This was a great gift. Our town was quiet, and our lives as volunteers were pretty isolated. If we weren’t going out with our students to sing karaoke, or grading homework, our evenings stretched out long and often lonely.

So I started learning to pick out some songs I missed from back home. Anything American took on an otherworldly beauty to us, because we couldn’t access it. This was 1998–not much Internet, no laptops or tablets, few cell phones. So being able to play “Me and Bobby McGee” or “Swing Low Sweet Chariot” was comforting.

Even better was when we’d meet up with other Peace Corps volunteers in another city. One of them had a mandolin, and he and I would play together and sing. I’m sure we sounded goofy, but it felt wonderful. Harmonizing must trigger dopamine release or something, because it’s one of the best feelings out there.

A year later, my term of service ended. On my last day teaching my favorite class, I played a Chinese pop song for them. It’s about saying goodbye to your friends, having a drink before parting ways.

My students were used to me playing simple folk songs for them in English–singing is popular in Chinese classrooms, even for college students, and we often used it as a teaching tool. But they’d never heard me sing in Chinese before.

Usually my students were vocal and enthusiastic. But I noticed as I played and sang that there was dead quiet in the classroom. When I finished and looked up, most of the students in the room were crying.

The lyrics go something like, “Friends, you’re leaving soon–let’s empty our glasses. The blue sky opens out above us. Our feet hit the path away from this room, where we’ve been so happy together. Drink up, friends.”

Having moved my students to tears was one of my proudest achievements of my two years in China. Don’t get me wrong–I don’t enjoy making people cry! But those tears were sweet, not bitter. By singing to them in my imperfect Chinese, I showed them that they mattered to me.

Chinese people have long memories. I hope some of them still remember that moment. I hope I always will too.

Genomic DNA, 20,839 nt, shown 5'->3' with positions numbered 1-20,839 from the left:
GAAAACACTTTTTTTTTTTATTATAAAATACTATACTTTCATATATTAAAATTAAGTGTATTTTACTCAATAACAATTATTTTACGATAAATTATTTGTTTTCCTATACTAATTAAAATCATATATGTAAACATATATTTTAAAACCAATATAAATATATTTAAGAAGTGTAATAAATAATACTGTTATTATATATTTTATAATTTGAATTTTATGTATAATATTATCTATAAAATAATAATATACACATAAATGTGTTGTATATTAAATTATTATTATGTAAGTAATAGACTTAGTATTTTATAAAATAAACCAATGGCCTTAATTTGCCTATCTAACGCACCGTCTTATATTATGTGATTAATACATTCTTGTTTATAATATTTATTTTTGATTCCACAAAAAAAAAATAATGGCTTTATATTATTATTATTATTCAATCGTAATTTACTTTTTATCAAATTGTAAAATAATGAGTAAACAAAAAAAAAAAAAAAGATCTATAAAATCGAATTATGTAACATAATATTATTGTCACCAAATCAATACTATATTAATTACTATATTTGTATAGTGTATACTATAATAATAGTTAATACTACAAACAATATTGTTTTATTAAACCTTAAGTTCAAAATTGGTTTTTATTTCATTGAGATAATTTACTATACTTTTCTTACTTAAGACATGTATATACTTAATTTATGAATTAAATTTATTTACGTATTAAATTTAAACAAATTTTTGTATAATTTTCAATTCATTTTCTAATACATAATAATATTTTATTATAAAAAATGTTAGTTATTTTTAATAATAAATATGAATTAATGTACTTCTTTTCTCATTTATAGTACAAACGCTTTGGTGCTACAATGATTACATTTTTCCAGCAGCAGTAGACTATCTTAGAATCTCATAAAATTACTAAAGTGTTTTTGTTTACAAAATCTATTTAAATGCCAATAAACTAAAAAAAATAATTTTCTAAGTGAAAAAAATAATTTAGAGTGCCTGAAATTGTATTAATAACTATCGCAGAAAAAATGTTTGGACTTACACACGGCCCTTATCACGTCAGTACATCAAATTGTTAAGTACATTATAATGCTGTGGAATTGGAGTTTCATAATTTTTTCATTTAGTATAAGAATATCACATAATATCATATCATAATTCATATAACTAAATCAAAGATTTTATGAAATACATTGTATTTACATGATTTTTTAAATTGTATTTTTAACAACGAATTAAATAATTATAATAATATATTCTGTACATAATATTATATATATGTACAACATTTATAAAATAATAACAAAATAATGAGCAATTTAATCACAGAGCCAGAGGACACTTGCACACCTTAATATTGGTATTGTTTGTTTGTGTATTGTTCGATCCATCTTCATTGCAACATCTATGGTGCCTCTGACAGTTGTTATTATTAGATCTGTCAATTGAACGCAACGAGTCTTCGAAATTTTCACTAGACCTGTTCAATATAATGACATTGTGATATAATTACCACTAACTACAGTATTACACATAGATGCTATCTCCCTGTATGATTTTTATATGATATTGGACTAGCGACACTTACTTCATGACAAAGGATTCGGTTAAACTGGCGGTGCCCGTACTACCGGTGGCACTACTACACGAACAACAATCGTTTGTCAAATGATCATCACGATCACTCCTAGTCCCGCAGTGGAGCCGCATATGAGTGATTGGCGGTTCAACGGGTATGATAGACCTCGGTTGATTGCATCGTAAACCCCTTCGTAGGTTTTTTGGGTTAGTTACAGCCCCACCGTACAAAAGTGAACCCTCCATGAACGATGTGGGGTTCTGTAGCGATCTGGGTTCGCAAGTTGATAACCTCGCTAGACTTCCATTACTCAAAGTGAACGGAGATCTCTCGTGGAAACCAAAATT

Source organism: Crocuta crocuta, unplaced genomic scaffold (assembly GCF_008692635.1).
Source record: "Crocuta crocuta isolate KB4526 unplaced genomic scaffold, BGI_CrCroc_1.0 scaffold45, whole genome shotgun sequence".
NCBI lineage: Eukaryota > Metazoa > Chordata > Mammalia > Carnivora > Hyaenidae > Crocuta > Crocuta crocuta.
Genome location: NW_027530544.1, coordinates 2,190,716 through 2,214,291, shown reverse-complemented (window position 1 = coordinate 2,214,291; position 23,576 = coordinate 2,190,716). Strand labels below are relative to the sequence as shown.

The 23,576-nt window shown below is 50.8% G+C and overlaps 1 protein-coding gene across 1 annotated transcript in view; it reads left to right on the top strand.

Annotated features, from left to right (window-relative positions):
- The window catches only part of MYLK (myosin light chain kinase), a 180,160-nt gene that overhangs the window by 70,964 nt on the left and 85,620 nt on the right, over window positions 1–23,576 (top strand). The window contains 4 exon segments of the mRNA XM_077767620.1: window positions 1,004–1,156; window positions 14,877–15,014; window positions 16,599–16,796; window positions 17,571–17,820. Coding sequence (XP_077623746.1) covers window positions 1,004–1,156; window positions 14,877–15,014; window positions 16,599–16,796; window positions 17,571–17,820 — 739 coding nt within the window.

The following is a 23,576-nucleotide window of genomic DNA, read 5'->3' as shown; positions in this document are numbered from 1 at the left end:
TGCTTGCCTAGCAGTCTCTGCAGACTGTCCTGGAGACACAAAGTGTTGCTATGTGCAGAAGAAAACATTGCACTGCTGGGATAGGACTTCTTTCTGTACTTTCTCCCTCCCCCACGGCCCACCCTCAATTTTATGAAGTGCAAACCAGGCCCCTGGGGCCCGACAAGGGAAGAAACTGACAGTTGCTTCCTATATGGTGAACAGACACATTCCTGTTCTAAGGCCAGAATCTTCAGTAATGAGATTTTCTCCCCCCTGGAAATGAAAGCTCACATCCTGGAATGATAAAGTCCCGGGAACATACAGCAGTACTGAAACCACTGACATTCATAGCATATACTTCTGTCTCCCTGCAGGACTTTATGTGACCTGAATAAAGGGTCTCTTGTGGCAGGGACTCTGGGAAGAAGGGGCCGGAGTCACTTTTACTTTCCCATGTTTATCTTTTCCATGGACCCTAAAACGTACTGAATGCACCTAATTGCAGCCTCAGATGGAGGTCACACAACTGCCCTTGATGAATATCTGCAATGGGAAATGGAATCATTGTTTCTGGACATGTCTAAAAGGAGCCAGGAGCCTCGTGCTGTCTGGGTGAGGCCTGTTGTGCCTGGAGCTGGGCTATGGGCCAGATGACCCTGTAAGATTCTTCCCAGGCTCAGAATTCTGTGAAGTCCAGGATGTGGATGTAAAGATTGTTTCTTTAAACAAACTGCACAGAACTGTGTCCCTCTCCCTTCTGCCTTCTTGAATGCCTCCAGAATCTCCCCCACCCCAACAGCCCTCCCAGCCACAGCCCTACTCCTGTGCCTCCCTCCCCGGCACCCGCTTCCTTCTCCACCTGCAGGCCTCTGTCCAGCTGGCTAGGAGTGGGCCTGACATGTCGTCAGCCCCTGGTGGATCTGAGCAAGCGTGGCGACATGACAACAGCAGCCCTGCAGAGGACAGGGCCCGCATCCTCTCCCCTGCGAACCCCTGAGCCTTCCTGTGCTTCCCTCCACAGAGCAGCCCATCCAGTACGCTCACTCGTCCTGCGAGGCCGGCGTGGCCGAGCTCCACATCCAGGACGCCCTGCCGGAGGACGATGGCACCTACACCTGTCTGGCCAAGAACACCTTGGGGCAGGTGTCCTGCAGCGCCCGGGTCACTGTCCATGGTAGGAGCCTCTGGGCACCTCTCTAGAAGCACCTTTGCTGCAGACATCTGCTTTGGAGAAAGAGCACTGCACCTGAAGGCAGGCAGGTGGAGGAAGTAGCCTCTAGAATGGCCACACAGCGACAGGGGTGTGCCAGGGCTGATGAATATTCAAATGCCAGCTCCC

OK–this was supposed to be a post with some Important Guitar Updates from Boston, circa 2013. But I guess that’ll have to wait until next time…

Top 10 Reasons I’m Childfree

From time to time I invite a guest blogger to share their take on not having kids. This one’s by my friend Nancy.

10. From a feasibility standpoint, I am a single person who works at a nonprofit. Which equates to me barely being able to feed and clothe myself. It would be foolish and irresponsible of me to have a child. 

9. I love to travel. If I had the means, I would travel multiple times a year, and far, far away. Yes, you can travel with kids. But it honestly looks like a pain in the ass.

8. I am not a morning person. Never have been and never will be. The thought of being unable to sleep late for possibly 18 years is…unthinkable. 

7. OPK = Other People’s Kids. If I had a kid, he/she would one day have friends. I would eventually be dealing with other people’s kids. Too. Many. Kids. 

6. The “free” in “childfree” is key. I value my freedom: my freedom to eat cereal for dinner, to stay up until 1:00 am watching a movie or reading, or to grab an impromptu drink with a friend after work. 

5. Pushing 40, I am used to my peaceful and restorative downtime. I can’t imagine living without it. 

4. I enjoy my hobbies and interests. I live in a city because I like to do things. I like to attend concerts, museum exhibits, movies, book readings. I like to ramble in the park and listen to the wind blow through the trees. 

3. There are too many people on the planet already. There are so many people on Earth who need help as it is. I volunteer regularly and find it fulfilling to help those already here to learn, grow, and succeed. 

2. Speaking of the planet, it’s going to hell in a handbasket. I have no interest in raising a child in a world with sexting, e-books, global warming-induced natural disasters, mentally ill people killing people in schools, movie theaters, etc., etc. 

1. See #2–#10.

Disclaimer: I do not “hate” children. I can certainly understand why many people have them. They bring immeasurable joy into their parents’ lives (most of the time). I respect their decision to procreate, so I would hope they would return the favor and respect my decision not to. 

Nancy Howell enjoys her childfree life in Boston, and often blogs about her adventures.